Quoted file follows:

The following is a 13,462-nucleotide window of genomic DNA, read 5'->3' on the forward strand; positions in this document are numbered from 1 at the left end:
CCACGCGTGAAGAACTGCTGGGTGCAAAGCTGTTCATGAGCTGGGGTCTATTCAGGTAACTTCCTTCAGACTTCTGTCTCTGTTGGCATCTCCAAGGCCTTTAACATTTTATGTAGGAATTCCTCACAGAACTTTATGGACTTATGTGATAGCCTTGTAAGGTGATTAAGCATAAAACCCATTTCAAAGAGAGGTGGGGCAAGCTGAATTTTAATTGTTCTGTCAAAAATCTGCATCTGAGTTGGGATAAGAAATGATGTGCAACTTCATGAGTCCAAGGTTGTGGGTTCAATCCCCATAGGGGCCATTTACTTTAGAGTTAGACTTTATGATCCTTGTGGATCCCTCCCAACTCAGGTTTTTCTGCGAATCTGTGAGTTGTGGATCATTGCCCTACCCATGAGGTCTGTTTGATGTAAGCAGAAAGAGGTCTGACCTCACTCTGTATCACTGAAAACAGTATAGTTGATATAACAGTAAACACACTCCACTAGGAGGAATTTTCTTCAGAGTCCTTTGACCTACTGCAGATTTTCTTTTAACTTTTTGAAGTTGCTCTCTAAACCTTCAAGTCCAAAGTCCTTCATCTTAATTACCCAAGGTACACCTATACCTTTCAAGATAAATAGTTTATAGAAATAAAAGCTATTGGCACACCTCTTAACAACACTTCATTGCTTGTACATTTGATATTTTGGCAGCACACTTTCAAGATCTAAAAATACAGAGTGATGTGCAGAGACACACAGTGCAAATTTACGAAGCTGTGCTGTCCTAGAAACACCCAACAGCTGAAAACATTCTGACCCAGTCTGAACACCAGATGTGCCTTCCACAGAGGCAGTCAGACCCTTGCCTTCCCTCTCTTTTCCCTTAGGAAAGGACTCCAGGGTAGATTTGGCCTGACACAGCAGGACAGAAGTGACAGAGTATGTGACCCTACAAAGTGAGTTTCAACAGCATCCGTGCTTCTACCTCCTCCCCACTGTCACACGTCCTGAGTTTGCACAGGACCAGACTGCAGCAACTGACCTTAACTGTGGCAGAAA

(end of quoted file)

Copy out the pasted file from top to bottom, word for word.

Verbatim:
The following is a 13,462-nucleotide window of genomic DNA, read 5'->3' on the forward strand; positions in this document are numbered from 1 at the left end:
CCACGCGTGAAGAACTGCTGGGTGCAAAGCTGTTCATGAGCTGGGGTCTATTCAGGTAACTTCCTTCAGACTTCTGTCTCTGTTGGCATCTCCAAGGCCTTTAACATTTTATGTAGGAATTCCTCACAGAACTTTATGGACTTATGTGATAGCCTTGTAAGGTGATTAAGCATAAAACCCATTTCAAAGAGAGGTGGGGCAAGCTGAATTTTAATTGTTCTGTCAAAAATCTGCATCTGAGTTGGGATAAGAAATGATGTGCAACTTCATGAGTCCAAGGTTGTGGGTTCAATCCCCATAGGGGCCATTTACTTTAGAGTTAGACTTTATGATCCTTGTGGATCCCTCCCAACTCAGGTTTTTCTGCGAATCTGTGAGTTGTGGATCATTGCCCTACCCATGAGGTCTGTTTGATGTAAGCAGAAAGAGGTCTGACCTCACTCTGTATCACTGAAAACAGTATAGTTGATATAACAGTAAACACACTCCACTAGGAGGAATTTTCTTCAGAGTCCTTTGACCTACTGCAGATTTTCTTTTAACTTTTTGAAGTTGCTCTCTAAACCTTCAAGTCCAAAGTCCTTCATCTTAATTACCCAAGGTACACCTATACCTTTCAAGATAAATAGTTTATAGAAATAAAAGCTATTGGCACACCTCTTAACAACACTTCATTGCTTGTACATTTGATATTTTGGCAGCACACTTTCAAGATCTAAAAATACAGAGTGATGTGCAGAGACACACAGTGCAAATTTACGAAGCTGTGCTGTCCTAGAAACACCCAACAGCTGAAAACATTCTGACCCAGTCTGAACACCAGATGTGCCTTCCACAGAGGCAGTCAGACCCTTGCCTTCCCTCTCTTTTCCCTTAGGAAAGGACTCCAGGGTAGATTTGGCCTGACACAGCAGGACAGAAGTGACAGAGTATGTGACCCTACAAAGTGAGTTTCAACAGCATCCGTGCTTCTACCTCCTCCCCACTGTCACACGTCCTGAGTTTGCACAGGACCAGACTGCAGCAACTGACCTTAACTGTGGCAGAAA